Thursday, November 18, 2010

Christmas gifts for schizophrenics

I stare at herrudely, I'm surebut can't look away from her mad, mad blinking. I don't know enough about the host of mental illnesses from which she suffers to know if this is a symptom of one or more, but that fits. It's not normal blinking: She's a robot girl with a glitchher eyelids move so quickly it's clearly uncontrollable, and I sense they might fly off her face with just a bit more effort.

My menteethe girl I mentorhas mental illnesses. Quite a few. And though I've known her for awhile, I don't know much about her diseases: Depression, bipolar disorder, and schizophrenia seem to be The Big Three, though she's talked quite a bit about dissociative disorder, which sounds uncomfortable and possibly dangerous, and a few others. Oh, there's maniathat one I've actually gotten quite good at IDing. It's pretty clear when Stephanie is in a manic mind inevitably wanders to what Lindsay Lohan must be like when she gets high, but Steph doesn't use (nothing without a prescription, anyway).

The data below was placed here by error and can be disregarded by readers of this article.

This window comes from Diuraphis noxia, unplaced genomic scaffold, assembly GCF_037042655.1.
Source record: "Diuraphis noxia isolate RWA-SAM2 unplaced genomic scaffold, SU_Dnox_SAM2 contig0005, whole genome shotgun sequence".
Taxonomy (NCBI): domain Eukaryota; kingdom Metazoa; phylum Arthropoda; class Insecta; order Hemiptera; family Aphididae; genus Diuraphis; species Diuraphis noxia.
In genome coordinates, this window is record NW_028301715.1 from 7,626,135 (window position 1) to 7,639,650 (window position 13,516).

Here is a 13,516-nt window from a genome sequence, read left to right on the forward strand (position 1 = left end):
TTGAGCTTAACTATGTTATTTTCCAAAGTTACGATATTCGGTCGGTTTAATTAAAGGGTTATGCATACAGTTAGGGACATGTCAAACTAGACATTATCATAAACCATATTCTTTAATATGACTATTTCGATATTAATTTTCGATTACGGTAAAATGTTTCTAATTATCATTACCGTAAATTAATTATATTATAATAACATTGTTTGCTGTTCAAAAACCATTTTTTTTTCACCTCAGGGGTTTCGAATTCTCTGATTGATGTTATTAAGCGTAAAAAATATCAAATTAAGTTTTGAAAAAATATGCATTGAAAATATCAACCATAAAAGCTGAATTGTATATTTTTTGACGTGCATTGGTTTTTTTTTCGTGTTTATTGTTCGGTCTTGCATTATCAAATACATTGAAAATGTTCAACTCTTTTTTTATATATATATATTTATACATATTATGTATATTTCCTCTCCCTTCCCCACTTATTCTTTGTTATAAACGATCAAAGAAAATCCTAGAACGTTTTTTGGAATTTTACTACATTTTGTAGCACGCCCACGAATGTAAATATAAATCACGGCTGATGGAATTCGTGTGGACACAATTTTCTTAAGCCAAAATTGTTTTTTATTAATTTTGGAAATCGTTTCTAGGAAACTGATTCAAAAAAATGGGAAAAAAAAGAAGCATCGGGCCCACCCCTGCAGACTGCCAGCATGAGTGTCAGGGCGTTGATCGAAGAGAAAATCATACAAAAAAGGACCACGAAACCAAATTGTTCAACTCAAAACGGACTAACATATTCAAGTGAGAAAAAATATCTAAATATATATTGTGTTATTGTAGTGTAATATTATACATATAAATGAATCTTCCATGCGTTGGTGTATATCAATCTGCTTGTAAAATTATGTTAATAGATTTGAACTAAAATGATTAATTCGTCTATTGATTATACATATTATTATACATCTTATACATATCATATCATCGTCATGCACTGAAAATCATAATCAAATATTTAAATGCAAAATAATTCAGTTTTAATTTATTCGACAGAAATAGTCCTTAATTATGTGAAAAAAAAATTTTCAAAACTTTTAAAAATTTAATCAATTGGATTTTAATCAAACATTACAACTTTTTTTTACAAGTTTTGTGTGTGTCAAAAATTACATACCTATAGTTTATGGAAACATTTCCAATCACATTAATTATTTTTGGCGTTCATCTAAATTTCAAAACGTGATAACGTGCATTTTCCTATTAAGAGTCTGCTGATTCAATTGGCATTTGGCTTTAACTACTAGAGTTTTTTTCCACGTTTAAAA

I'm quite sure my inability to know more, after seven years as this girl's mentor, about her mental illnesses makes me a very bad mentor. I clearly don't listen, and one could certainly argue I don't care enough, since I've done little research about what's affecting her, how I could help, what behaviors I should be watching for, and so on.

And now, yay, Christmas approaches, and I get to think about what to buy a girl who's on and off her meds, thinks she's a great artist but is actually quite terrible, comes from a dirt-poor family, shaves her head, and listens to country music while claiming to be a Goth.

It really is just easier to think about things like that instead of what her life will be like in the coming months and years.

No comments:

Post a Comment